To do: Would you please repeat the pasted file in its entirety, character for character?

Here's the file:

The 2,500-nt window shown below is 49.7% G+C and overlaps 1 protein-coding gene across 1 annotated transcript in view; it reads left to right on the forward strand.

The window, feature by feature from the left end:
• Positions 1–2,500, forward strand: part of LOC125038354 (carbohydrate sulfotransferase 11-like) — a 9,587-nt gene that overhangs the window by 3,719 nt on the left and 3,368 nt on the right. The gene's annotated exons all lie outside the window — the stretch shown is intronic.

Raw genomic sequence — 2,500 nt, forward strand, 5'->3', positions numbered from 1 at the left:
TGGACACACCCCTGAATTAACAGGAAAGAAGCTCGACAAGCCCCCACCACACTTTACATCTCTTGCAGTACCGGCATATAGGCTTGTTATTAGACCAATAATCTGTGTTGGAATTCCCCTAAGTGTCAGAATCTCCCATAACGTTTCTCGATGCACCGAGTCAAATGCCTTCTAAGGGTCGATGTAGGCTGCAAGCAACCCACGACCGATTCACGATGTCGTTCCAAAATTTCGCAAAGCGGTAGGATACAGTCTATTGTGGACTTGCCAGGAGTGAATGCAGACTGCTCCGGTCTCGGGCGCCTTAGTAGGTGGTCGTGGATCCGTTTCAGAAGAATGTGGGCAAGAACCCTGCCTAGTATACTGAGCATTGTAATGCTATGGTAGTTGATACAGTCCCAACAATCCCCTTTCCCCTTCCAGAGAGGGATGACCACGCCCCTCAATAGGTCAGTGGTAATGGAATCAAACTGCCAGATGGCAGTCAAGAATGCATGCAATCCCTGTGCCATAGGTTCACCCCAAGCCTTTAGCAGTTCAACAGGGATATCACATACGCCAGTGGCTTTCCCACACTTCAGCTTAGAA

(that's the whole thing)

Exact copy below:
The 2,500-nt window shown below is 49.7% G+C and overlaps 1 protein-coding gene across 1 annotated transcript in view; it reads left to right on the forward strand.

The window, feature by feature from the left end:
• Positions 1–2,500, forward strand: part of LOC125038354 (carbohydrate sulfotransferase 11-like) — a 9,587-nt gene that overhangs the window by 3,719 nt on the left and 3,368 nt on the right. The gene's annotated exons all lie outside the window — the stretch shown is intronic.

Raw genomic sequence — 2,500 nt, forward strand, 5'->3', positions numbered from 1 at the left:
TGGACACACCCCTGAATTAACAGGAAAGAAGCTCGACAAGCCCCCACCACACTTTACATCTCTTGCAGTACCGGCATATAGGCTTGTTATTAGACCAATAATCTGTGTTGGAATTCCCCTAAGTGTCAGAATCTCCCATAACGTTTCTCGATGCACCGAGTCAAATGCCTTCTAAGGGTCGATGTAGGCTGCAAGCAACCCACGACCGATTCACGATGTCGTTCCAAAATTTCGCAAAGCGGTAGGATACAGTCTATTGTGGACTTGCCAGGAGTGAATGCAGACTGCTCCGGTCTCGGGCGCCTTAGTAGGTGGTCGTGGATCCGTTTCAGAAGAATGTGGGCAAGAACCCTGCCTAGTATACTGAGCATTGTAATGCTATGGTAGTTGATACAGTCCCAACAATCCCCTTTCCCCTTCCAGAGAGGGATGACCACGCCCCTCAATAGGTCAGTGGTAATGGAATCAAACTGCCAGATGGCAGTCAAGAATGCATGCAATCCCTGTGCCATAGGTTCACCCCAAGCCTTTAGCAGTTCAACAGGGATATCACATACGCCAGTGGCTTTCCCACACTTCAGCTTAGAA